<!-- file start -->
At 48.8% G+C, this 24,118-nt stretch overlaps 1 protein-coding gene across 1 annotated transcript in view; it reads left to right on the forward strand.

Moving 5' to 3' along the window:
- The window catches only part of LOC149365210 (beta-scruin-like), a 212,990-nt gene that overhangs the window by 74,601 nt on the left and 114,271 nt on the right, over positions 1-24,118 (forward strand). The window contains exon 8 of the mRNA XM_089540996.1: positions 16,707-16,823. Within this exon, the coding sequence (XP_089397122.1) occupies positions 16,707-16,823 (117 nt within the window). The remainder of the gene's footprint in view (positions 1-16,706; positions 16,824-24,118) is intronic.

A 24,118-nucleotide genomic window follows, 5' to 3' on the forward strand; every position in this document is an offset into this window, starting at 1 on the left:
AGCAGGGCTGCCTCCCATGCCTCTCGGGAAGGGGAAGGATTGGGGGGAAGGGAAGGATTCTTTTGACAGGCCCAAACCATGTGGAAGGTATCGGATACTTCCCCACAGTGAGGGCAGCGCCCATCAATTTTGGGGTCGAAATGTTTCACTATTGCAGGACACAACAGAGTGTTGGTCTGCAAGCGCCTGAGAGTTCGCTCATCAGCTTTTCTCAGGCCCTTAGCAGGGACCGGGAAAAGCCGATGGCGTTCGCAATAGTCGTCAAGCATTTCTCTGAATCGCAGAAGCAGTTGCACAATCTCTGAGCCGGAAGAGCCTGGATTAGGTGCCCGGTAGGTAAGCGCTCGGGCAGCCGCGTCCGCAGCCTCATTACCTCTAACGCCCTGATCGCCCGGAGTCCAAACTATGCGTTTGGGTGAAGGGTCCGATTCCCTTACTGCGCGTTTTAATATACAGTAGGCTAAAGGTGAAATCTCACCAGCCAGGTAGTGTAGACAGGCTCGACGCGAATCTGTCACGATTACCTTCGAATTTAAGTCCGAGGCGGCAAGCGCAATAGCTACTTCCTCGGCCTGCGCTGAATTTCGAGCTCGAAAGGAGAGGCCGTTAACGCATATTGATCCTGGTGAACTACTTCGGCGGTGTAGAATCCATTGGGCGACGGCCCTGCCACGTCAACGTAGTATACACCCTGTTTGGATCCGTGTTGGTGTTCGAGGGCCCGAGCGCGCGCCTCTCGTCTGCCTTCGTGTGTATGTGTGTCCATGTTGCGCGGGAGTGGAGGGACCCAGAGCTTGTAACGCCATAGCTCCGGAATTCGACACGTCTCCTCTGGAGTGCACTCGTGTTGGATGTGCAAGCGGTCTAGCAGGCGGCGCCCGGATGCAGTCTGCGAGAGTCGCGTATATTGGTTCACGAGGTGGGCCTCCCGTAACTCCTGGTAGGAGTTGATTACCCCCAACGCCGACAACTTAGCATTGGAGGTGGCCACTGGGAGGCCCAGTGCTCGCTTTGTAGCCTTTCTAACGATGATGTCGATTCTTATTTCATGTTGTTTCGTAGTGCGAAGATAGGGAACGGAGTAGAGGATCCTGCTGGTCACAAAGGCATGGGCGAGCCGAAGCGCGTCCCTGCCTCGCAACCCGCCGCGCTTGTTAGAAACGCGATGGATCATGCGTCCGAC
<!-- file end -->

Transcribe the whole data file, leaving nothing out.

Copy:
At 48.8% G+C, this 24,118-nt stretch overlaps 1 protein-coding gene across 1 annotated transcript in view; it reads left to right on the forward strand.

Moving 5' to 3' along the window:
- The window catches only part of LOC149365210 (beta-scruin-like), a 212,990-nt gene that overhangs the window by 74,601 nt on the left and 114,271 nt on the right, over positions 1-24,118 (forward strand). The window contains exon 8 of the mRNA XM_089540996.1: positions 16,707-16,823. Within this exon, the coding sequence (XP_089397122.1) occupies positions 16,707-16,823 (117 nt within the window). The remainder of the gene's footprint in view (positions 1-16,706; positions 16,824-24,118) is intronic.

A 24,118-nucleotide genomic window follows, 5' to 3' on the forward strand; every position in this document is an offset into this window, starting at 1 on the left:
AGCAGGGCTGCCTCCCATGCCTCTCGGGAAGGGGAAGGATTGGGGGGAAGGGAAGGATTCTTTTGACAGGCCCAAACCATGTGGAAGGTATCGGATACTTCCCCACAGTGAGGGCAGCGCCCATCAATTTTGGGGTCGAAATGTTTCACTATTGCAGGACACAACAGAGTGTTGGTCTGCAAGCGCCTGAGAGTTCGCTCATCAGCTTTTCTCAGGCCCTTAGCAGGGACCGGGAAAAGCCGATGGCGTTCGCAATAGTCGTCAAGCATTTCTCTGAATCGCAGAAGCAGTTGCACAATCTCTGAGCCGGAAGAGCCTGGATTAGGTGCCCGGTAGGTAAGCGCTCGGGCAGCCGCGTCCGCAGCCTCATTACCTCTAACGCCCTGATCGCCCGGAGTCCAAACTATGCGTTTGGGTGAAGGGTCCGATTCCCTTACTGCGCGTTTTAATATACAGTAGGCTAAAGGTGAAATCTCACCAGCCAGGTAGTGTAGACAGGCTCGACGCGAATCTGTCACGATTACCTTCGAATTTAAGTCCGAGGCGGCAAGCGCAATAGCTACTTCCTCGGCCTGCGCTGAATTTCGAGCTCGAAAGGAGAGGCCGTTAACGCATATTGATCCTGGTGAACTACTTCGGCGGTGTAGAATCCATTGGGCGACGGCCCTGCCACGTCAACGTAGTATACACCCTGTTTGGATCCGTGTTGGTGTTCGAGGGCCCGAGCGCGCGCCTCTCGTCTGCCTTCGTGTGTATGTGTGTCCATGTTGCGCGGGAGTGGAGGGACCCAGAGCTTGTAACGCCATAGCTCCGGAATTCGACACGTCTCCTCTGGAGTGCACTCGTGTTGGATGTGCAAGCGGTCTAGCAGGCGGCGCCCGGATGCAGTCTGCGAGAGTCGCGTATATTGGTTCACGAGGTGGGCCTCCCGTAACTCCTGGTAGGAGTTGATTACCCCCAACGCCGACAACTTAGCATTGGAGGTGGCCACTGGGAGGCCCAGTGCTCGCTTTGTAGCCTTTCTAACGATGATGTCGATTCTTATTTCATGTTGTTTCGTAGTGCGAAGATAGGGAACGGAGTAGAGGATCCTGCTGGTCACAAAGGCATGGGCGAGCCGAAGCGCGTCCCTGCCTCGCAACCCGCCGCGCTTGTTAGAAACGCGATGGATCATGCGTCCGAC